John Kasich hints he may leave the GOP “if the party can’t be fixed.”

John Kasich Hints He May Leave the GOP “if the Party Can’t Be Fixed”

John Kasich Hints He May Leave the GOP “if the Party Can’t Be Fixed”

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Oct. 1 2017 6:52 PM

John Kasich Hints He May Leave the GOP “if the Party Can’t Be Fixed”

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Ohio Governor John Kasich speaks to members of the media outside the West Wing November 10, 2016 at the White House in Washington, D.C.

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Ohio Gov. John Kasich has been one of the most vocal opponents to President Donald Trump within the Republican Party. And now he is making it clear that he could be willing to leave the GOP if things keep going down the current path. “If the party can't be fixed, Jake, then I'm not going to be able to support the party,” Kasich told CNN’s Jake Tapper on Sunday. “Period. That's the end of it.”

Kasich made the comment in response to a question regarding extremist right-winger Roy Moore securing the party’s nomination for that state’s open Senate seat in Alabama. Kasich made it clear he doesn’t support the far-right Moore although he didn’t go as far as to say the party as a whole shouldn’t back him. “I don't run the party,” Kasich said. “I can tell you, for me, I don't support that. I couldn't vote for that.” When asked if Moore represents the future of the GOP, Kasich didn’t mince words: “I hope not.”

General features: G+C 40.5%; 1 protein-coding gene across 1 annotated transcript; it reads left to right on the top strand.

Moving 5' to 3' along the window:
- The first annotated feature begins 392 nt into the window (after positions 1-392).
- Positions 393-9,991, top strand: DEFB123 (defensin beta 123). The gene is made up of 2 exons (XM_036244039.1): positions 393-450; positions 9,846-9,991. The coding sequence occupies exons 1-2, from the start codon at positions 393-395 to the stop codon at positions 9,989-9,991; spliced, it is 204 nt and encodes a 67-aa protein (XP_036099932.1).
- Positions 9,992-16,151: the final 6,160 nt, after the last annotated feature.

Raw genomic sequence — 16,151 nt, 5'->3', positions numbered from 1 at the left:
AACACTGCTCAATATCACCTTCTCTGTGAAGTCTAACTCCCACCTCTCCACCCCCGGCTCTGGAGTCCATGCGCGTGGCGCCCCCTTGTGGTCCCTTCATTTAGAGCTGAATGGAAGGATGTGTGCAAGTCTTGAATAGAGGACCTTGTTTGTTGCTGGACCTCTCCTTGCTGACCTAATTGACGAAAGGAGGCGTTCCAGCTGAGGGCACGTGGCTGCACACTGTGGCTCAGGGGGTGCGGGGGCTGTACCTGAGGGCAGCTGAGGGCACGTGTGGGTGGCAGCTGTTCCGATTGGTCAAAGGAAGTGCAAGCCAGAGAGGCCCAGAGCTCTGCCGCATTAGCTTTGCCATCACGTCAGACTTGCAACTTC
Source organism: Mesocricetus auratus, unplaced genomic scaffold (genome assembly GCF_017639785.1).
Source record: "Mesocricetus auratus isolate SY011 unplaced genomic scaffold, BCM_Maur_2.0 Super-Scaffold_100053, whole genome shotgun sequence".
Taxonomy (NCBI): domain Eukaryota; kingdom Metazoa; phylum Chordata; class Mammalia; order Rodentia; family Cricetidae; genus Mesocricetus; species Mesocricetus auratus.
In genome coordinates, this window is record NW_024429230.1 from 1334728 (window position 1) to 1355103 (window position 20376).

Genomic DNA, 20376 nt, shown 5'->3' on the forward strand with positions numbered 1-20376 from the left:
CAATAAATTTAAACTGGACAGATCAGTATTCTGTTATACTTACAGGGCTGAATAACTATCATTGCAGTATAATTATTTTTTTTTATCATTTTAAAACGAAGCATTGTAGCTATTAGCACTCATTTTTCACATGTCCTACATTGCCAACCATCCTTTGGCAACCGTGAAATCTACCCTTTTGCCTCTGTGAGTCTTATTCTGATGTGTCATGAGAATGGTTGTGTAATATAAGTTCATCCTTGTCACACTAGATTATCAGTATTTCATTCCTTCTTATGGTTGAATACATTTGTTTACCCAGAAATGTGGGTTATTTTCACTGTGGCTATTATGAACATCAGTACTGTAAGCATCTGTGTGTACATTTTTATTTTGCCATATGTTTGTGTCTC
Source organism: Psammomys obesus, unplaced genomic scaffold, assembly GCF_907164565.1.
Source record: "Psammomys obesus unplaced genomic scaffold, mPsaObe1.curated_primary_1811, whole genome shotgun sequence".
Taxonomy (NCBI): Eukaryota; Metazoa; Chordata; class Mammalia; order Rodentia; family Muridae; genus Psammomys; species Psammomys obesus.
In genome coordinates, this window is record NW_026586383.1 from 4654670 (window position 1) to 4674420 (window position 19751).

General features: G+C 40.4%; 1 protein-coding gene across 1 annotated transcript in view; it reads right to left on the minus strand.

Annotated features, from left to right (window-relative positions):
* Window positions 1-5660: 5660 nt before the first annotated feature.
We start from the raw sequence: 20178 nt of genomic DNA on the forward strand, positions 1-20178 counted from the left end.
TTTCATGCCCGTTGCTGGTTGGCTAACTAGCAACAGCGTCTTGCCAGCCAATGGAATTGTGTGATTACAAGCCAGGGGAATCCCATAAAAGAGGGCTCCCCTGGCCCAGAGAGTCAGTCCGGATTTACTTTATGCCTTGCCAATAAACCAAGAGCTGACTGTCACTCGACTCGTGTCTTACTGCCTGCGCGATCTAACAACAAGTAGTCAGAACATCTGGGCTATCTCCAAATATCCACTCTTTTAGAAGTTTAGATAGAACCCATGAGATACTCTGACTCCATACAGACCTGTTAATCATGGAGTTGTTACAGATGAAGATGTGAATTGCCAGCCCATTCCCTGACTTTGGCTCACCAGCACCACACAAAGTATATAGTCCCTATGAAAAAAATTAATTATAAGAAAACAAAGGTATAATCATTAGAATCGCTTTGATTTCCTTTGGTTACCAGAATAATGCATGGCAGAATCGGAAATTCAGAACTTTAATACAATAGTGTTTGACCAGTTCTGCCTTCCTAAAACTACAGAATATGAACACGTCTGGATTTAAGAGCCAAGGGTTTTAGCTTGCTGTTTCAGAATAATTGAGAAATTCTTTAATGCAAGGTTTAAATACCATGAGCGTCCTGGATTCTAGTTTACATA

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For now, Kasich said he remains committed to reforming the party from within and insisted he wants to “fix it” on several issues, including trade, immigration, and debt. “I want this party to be straightened out,” he said.

“What I'm trying to do is struggle for the soul of the Republican Party the way that I see it,” the Ohio governor added. “And I have a right to define it, but I'm not going to support people who are dividers.” He also emphasized the Republican Party wasn’t the only one in trouble with voters, noting that “people are beginning to say, I don’t like either of them.” Kasich said that attitude “says something big” and he expressed hope that “our party leaders will pay attention to this.”

Daniel Politi has been contributing to Slate since 2004 and wrote the Today’s Papers column from 2006 to 2009. Follow him on Twitter.